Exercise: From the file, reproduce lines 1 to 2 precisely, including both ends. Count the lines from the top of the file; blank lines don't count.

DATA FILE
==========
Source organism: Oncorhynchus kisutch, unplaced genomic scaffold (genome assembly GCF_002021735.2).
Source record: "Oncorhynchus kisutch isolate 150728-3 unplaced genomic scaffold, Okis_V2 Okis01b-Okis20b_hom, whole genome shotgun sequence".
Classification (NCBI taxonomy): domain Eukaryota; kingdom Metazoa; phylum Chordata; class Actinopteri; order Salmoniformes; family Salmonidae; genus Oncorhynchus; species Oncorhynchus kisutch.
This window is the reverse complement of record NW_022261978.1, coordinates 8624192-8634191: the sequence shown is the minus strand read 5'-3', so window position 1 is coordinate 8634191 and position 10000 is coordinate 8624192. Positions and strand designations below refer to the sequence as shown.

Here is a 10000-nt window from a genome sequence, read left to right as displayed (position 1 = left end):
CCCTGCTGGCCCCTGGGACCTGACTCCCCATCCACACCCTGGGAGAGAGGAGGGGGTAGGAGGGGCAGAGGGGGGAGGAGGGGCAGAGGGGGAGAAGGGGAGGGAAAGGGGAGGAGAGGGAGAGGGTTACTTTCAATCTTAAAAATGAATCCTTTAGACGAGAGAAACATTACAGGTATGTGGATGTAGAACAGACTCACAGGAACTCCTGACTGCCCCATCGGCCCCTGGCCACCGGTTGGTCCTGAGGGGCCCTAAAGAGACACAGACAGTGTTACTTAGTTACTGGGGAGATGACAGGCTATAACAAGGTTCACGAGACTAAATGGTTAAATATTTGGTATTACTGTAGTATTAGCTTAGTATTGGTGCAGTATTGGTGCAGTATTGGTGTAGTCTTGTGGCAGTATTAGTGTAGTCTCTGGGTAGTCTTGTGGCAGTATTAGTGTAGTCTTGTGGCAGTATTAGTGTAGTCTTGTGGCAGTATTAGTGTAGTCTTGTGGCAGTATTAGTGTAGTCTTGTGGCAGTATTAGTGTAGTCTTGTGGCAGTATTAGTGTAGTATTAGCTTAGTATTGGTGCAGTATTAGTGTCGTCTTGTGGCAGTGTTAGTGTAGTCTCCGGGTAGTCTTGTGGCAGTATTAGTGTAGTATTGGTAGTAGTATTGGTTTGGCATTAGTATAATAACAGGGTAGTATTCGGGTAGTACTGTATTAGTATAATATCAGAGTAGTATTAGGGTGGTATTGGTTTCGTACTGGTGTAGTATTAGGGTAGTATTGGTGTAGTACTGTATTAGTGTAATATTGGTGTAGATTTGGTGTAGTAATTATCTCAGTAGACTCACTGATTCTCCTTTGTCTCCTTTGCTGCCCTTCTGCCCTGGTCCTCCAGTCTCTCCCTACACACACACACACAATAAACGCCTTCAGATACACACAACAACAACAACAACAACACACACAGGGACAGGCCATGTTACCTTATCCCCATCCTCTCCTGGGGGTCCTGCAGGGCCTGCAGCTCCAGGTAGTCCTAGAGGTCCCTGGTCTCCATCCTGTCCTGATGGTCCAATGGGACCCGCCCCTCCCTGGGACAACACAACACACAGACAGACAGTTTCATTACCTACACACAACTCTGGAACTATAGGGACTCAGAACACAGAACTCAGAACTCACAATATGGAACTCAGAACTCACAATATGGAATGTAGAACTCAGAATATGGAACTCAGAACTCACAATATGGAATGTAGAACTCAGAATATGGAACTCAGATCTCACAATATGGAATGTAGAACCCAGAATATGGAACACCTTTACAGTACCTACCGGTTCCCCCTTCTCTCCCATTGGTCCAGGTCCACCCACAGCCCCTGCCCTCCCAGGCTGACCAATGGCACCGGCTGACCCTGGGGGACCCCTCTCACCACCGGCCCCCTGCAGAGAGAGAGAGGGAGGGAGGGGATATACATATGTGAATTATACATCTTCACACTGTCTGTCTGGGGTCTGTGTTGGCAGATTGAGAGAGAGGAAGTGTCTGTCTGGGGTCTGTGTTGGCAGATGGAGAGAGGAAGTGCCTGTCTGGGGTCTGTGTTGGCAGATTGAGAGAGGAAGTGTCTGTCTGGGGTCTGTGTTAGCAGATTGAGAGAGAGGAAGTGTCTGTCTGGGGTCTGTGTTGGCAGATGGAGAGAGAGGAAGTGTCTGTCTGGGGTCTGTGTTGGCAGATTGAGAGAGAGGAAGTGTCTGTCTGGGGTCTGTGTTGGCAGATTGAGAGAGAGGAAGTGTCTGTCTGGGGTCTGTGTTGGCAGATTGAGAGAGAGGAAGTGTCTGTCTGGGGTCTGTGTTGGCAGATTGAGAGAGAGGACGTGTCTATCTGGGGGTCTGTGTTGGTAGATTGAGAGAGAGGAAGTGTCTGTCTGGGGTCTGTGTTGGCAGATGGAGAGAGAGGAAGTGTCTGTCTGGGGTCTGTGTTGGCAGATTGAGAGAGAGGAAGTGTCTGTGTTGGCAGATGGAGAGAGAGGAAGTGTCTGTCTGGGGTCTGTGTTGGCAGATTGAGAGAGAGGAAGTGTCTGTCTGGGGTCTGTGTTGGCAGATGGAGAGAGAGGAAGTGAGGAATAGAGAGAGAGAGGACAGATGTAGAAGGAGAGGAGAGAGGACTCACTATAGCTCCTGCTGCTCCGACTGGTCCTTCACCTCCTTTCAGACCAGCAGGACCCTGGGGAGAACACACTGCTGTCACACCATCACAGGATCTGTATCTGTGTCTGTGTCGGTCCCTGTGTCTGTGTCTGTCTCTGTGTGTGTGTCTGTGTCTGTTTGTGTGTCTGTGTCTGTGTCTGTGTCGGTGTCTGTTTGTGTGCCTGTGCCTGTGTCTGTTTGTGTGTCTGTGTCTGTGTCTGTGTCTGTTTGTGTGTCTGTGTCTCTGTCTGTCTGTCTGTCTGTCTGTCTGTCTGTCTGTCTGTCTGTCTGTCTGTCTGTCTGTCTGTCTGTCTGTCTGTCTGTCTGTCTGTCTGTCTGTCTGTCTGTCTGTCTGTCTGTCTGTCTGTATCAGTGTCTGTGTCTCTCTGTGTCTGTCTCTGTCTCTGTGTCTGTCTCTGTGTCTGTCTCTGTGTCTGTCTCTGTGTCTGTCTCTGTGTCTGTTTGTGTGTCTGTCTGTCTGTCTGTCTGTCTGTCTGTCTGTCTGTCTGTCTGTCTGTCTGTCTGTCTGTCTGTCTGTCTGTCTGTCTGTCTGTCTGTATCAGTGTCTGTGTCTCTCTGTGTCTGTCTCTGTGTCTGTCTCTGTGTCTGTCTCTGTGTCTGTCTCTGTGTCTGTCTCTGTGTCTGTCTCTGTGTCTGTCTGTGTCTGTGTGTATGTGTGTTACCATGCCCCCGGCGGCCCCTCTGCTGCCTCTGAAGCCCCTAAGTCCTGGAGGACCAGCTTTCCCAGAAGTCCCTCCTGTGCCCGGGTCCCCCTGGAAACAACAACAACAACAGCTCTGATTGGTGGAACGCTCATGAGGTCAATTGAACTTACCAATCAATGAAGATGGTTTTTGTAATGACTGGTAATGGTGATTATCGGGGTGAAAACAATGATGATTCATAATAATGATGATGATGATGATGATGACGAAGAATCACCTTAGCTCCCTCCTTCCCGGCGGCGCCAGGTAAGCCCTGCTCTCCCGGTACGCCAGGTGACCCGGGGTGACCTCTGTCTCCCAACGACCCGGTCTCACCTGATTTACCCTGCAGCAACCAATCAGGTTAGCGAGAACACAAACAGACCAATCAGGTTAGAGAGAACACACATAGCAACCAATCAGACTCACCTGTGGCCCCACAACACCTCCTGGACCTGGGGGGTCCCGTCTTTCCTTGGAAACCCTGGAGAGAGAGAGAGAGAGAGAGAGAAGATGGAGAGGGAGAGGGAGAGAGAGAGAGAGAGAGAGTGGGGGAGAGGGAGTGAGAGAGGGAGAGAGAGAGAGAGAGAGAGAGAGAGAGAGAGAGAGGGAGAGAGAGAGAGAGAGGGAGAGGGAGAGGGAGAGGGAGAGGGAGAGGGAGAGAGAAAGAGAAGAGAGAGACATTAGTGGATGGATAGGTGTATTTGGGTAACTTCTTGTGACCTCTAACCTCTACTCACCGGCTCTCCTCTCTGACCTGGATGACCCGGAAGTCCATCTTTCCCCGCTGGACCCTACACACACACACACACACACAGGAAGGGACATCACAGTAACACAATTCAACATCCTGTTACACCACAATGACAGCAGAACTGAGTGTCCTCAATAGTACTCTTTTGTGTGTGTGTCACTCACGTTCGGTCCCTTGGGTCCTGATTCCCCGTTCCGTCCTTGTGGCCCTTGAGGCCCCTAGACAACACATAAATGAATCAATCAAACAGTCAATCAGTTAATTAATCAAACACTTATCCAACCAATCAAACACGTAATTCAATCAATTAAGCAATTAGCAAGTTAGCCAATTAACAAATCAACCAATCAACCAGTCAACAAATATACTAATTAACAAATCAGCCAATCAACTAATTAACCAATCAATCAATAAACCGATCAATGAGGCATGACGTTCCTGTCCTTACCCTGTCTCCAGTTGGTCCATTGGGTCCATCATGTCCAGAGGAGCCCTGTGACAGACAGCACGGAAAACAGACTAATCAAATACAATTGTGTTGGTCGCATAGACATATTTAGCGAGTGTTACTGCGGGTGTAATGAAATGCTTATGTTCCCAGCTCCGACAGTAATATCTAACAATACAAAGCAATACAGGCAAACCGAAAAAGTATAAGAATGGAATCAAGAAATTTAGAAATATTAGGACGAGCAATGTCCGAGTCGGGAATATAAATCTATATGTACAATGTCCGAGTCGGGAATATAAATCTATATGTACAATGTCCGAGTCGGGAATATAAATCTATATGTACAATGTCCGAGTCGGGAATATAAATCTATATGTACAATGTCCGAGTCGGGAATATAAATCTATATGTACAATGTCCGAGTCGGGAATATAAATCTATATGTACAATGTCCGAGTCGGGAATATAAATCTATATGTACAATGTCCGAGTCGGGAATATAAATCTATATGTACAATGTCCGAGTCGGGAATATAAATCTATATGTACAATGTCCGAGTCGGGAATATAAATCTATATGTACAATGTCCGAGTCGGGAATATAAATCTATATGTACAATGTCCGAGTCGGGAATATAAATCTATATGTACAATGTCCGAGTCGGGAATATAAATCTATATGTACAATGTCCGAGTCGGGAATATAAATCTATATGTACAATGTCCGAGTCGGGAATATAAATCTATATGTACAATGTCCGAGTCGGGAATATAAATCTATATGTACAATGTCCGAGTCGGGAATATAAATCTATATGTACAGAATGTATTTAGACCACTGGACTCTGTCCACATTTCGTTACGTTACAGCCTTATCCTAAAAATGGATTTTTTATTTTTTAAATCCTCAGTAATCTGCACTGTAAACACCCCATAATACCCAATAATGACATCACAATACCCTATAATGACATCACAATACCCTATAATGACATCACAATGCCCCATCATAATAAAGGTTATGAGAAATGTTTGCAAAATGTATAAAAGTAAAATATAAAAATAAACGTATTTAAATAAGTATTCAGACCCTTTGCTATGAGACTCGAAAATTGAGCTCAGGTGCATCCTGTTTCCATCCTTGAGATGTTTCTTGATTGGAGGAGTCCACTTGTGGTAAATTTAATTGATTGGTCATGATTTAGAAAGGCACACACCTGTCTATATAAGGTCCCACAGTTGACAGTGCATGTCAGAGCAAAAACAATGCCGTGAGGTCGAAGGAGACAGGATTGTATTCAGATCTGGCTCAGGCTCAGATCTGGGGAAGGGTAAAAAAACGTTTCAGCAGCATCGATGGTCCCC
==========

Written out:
Source organism: Oncorhynchus kisutch, unplaced genomic scaffold (genome assembly GCF_002021735.2).
Source record: "Oncorhynchus kisutch isolate 150728-3 unplaced genomic scaffold, Okis_V2 Okis01b-Okis20b_hom, whole genome shotgun sequence".